How Effective Would an Increase in Government Spending Be at Promoting Economic Growth?
How effective would an increase in government spending be at promoting economic growth? Economic growth is best defined as a long-term expansion of the productive potential of the economy. Sustained economic growth should lead higher real living standards and rising employment. Short term growth is measured by the annual % change in real GDP. Government spending is a way of increasing aggregate demand, and if successful can help boost economic growth. Government spending tends to be directed at infrastructure and maintenance, as this not only creates jobs but creates a valuable asset. (AD DIAGRAM) (AS DIAGRAM) DESCRIPTION) Some government spending is necessary for economic growth as if it were zero, enforcing contracts, protecting property and developing infrastructure would be extremely difficult. Another way of putting this is that some government spending is necessary for successfully enforcing the law. There are of course costs to increasing government spending, but there are also many benefits. One cost is that for governments to spend money, they must first take it from someone. This is commonly achieved through taxation, which discourages productive behaviour. A balance must also be made when increasing tax.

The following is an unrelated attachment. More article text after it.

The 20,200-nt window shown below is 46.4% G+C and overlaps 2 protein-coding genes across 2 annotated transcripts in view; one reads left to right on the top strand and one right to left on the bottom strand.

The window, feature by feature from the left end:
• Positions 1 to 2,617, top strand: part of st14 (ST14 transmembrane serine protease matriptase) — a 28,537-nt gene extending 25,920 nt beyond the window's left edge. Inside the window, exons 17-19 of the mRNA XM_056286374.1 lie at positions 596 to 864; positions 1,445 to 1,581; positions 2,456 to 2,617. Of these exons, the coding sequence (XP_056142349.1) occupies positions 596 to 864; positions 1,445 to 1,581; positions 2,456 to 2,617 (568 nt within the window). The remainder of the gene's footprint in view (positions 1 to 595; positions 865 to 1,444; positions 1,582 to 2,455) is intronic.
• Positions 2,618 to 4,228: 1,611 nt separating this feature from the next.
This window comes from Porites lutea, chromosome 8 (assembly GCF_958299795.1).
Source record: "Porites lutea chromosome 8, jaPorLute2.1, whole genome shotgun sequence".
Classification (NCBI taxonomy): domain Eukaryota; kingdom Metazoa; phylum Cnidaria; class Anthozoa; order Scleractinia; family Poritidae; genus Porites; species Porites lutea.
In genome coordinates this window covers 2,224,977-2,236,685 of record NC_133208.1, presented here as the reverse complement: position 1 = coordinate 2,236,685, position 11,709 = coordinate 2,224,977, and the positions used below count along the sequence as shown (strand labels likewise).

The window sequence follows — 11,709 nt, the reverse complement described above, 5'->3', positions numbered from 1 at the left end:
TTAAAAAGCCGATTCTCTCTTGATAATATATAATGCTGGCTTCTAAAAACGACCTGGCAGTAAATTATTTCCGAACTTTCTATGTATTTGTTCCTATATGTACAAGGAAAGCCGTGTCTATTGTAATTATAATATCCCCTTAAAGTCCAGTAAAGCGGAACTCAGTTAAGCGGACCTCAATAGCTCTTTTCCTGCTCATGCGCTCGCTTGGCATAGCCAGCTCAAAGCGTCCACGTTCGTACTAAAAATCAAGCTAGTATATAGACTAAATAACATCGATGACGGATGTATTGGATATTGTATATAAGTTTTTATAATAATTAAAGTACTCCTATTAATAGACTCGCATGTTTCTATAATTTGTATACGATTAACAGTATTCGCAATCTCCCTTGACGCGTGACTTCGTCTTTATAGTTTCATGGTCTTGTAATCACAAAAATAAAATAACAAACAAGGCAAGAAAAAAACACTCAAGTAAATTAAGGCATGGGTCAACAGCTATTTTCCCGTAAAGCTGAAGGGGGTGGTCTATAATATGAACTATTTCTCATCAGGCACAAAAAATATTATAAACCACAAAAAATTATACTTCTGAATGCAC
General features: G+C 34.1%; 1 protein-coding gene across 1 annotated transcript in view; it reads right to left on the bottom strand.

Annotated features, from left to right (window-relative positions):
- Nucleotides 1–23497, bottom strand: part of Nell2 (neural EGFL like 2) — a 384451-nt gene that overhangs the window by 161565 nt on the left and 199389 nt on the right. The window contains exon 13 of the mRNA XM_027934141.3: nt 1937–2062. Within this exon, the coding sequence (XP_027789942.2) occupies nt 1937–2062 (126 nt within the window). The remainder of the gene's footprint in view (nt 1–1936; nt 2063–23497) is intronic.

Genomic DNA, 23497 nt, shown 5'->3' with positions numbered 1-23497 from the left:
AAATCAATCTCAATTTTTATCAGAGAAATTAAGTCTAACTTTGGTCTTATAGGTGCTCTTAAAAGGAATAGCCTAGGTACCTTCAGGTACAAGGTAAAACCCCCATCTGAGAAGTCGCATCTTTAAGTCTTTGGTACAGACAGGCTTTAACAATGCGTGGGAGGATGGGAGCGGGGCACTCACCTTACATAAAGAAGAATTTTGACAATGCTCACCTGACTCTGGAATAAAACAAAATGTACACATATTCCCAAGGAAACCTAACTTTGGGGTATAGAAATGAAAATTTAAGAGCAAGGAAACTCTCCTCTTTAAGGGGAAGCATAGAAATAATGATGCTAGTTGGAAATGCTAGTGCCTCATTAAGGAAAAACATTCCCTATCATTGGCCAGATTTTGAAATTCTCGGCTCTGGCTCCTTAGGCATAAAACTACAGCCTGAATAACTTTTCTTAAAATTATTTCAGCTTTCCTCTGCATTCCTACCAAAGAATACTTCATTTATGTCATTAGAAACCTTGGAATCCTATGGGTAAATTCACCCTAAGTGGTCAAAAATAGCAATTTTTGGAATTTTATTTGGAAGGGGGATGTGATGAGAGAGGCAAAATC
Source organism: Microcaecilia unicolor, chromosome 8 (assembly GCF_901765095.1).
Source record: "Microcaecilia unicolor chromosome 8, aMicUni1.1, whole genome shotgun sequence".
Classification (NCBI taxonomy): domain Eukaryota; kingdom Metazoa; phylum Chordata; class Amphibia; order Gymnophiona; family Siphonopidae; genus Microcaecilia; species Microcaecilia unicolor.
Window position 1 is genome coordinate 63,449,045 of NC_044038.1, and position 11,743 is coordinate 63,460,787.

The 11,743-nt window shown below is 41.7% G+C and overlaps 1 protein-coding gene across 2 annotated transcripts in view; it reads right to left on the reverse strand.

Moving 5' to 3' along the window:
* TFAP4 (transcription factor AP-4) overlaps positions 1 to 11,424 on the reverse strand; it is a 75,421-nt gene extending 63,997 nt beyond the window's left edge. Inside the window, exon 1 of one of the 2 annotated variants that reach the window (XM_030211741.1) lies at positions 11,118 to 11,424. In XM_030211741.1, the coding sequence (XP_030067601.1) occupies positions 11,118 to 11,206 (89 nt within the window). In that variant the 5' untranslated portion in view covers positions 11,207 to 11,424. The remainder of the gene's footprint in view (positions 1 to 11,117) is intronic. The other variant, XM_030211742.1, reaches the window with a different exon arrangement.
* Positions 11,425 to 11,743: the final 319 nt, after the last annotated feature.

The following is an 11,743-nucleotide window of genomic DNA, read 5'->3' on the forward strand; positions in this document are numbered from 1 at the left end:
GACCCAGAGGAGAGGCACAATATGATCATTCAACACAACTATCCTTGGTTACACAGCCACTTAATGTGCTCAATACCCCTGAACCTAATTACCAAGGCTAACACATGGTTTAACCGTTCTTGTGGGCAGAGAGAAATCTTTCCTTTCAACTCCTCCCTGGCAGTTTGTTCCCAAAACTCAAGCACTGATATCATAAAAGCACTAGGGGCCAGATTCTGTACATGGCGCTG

This is because an increase in tax means that businesses must either charge more or make smaller profits, so inflation will occur at an increased rate as a by product. Borrowing money is another option, but brings with it interest rates and this money must be paid back. Government spending also has the effect of displacing private-sector activity. Every pound sterling the government spends effectively means one less pound in the productive sector of the economy. There are some ways government spending can have a high rate of return, such as the maintenance of a well-functioning legal system.